BookBrowse Reviews Commonwealth by Ann Patchett

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Commonwealth

by Ann Patchett

Commonwealth by Ann Patchett X
Commonwealth by Ann Patchett
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     Not Yet Rated
  • First Published:
    Sep 2016, 336 pages
    Paperback:
    May 2017, 336 pages

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Book Reviewed by:
Donna Chavez

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Spanning five decades, Commonwealth explores how a chance encounter reverberates through the lives of the four parents and six children involved.

Opening Ann Patchett's novel Commonwealth about two semi-functional mid-late 20th century families feels like sliding into a comfy chair in a quiet tearoom with an old friend. Not the kind of friend who finishes your sentences, but the kind who's got lots of stories to tell about her trips to Machu Picchu or sub-Saharan Africa. That is, if you've read one of Patchett's books before. If not, then you're in for a real treat as her intimate prose winds its way into your psyche and puts you at immediate ease. You can trust her. She knows her way around your feelings and treats them with tenderness and respect.

It's June in Los Angeles, on a Sunday afternoon in the early 1960s. There's a christening party going on at the home of one of LA's Irish cops. Fix and Beverly Keating are celebrating their youngest daughter Franny's big day with a houseful of friends and relatives. And one party crasher. The party is winding down; trays of food are running low, as is the liquor supply. Bert Cousins, the uninvited, shows up with the best and only christening gift he could lay his hands on as he hastily abandons his pregnant wife Teresa and the couple's three other children for the chaos of a party with a family he barely knows. Gin. He comes bearing a big bottle of gin.

I saw this as a Chekhov gun. There is no tonic to go along with the gin so Fix has to leave the party to go pick some up. While he's gone the inventive guests begin to harvest oranges from the burgeoning fruit trees in the Keatings' backyard. By the time Fix returns with the tonic, an assembly line has formed. There's Bert, a little too merrily slicing, squeezing, juicing and mixing gin-and-orange-juice cocktails alongside Fix's stunningly beautiful wife, Beverly. A woman he finds irresistible:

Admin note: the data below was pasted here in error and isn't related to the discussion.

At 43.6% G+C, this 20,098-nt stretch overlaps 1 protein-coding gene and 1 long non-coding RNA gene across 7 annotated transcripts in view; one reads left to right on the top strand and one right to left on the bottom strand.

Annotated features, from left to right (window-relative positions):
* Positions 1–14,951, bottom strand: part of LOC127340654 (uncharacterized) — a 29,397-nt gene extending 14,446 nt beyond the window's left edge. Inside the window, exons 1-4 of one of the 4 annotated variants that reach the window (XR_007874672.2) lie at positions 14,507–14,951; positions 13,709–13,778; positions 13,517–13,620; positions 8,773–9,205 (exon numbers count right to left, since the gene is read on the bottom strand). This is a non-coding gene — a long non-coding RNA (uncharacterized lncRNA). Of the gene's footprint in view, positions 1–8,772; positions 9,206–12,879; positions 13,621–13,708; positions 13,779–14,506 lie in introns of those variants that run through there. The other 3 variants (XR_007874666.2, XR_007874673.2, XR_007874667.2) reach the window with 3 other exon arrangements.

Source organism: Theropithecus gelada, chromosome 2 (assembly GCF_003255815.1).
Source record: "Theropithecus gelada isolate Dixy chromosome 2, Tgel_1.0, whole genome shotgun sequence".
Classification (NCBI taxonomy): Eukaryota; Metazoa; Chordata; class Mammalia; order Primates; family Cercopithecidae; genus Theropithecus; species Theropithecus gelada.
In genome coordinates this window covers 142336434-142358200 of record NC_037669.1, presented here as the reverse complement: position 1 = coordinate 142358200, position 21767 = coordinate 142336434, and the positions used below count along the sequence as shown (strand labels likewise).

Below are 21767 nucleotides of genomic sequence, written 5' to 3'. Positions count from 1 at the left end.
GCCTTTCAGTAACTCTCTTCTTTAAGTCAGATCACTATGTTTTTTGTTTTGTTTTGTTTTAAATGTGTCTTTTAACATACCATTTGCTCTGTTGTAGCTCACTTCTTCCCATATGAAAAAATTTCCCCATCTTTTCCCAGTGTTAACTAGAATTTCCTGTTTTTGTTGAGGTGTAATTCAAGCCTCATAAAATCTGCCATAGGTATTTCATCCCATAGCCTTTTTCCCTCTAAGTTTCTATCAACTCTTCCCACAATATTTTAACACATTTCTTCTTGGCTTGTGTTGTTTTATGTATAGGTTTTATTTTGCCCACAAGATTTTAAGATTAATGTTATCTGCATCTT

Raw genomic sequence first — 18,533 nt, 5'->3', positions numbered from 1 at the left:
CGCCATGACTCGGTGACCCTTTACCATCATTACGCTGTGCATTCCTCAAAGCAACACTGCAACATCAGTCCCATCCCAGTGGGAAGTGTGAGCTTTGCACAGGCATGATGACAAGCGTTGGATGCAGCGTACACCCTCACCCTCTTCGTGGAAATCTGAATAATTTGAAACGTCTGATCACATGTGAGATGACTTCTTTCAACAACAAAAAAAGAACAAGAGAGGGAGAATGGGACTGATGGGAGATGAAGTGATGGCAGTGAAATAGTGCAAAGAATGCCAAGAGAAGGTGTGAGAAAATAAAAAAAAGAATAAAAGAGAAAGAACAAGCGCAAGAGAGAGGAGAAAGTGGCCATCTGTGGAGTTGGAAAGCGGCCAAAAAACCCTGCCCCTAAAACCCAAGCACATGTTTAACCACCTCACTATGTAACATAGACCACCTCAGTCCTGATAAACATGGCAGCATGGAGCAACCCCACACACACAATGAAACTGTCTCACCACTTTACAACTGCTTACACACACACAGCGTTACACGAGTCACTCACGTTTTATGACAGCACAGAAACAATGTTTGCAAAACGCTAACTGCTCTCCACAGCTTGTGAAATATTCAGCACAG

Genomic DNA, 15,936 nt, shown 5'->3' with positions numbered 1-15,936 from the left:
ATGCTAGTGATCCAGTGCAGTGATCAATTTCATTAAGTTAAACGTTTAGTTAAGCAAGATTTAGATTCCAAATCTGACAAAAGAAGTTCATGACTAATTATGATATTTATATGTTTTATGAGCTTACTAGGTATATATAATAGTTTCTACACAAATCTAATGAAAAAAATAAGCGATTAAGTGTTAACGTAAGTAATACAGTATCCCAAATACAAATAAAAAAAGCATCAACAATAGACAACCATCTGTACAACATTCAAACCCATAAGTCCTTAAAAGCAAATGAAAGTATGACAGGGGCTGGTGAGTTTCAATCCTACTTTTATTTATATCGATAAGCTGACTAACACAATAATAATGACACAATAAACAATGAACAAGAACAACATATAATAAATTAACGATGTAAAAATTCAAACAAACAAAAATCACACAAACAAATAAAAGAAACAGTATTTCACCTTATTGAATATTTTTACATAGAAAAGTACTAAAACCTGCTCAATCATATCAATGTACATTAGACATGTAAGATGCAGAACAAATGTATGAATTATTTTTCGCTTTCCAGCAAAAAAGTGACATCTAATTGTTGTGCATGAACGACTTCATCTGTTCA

He knew that making a move on a married woman was a bad idea, especially when you were in the woman's house and her husband was also in the house and the husband was a cop and the party was a celebration of the birth of the cop's second child. He knew all of this but as the drinks stacked up he told himself there were larger forces at work.

This day, Bert thought, was the beginning of his life. It was also the end of two marriages.

From here on the narrative voice switches between Fix at the end of his life, his and Beverly's youngest daughter Franny as an adult, and that of the blended children who spent summers together at Bert and Beverly's home in Virginia. "Here was the remarkable thing about the Keating children and the Cousins children: they did not hate one another, nor did they possess one shred of tribal loyalty…The six children had in common one overarching principle that cast their dislike for one another down to the bottom of the minor leagues: they disliked their parents. They hated them."

Though not told in chronological order, the story unfolds organically, each chapter building to the climax. And if it weren't for the fact that all of Patchett's books enjoy the same organic quality I might credit that to Commonwealth's autobiographical inspiration. (See Beyond the Book.) But Patchett just seems to know all of her characters so intimately, and they move in a world we recognize and say things we might given similar circumstances. Even their bad decisions – and there are many here – make sense at the time. She is a master who can create passages that will be with you for the rest of your life.

Reviewed by Donna Chavez

This review was originally published in September 2016, and has been updated for the May 2017 paperback release. Click here to go to this issue.

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Beyond the Book:
  Ann Patchett

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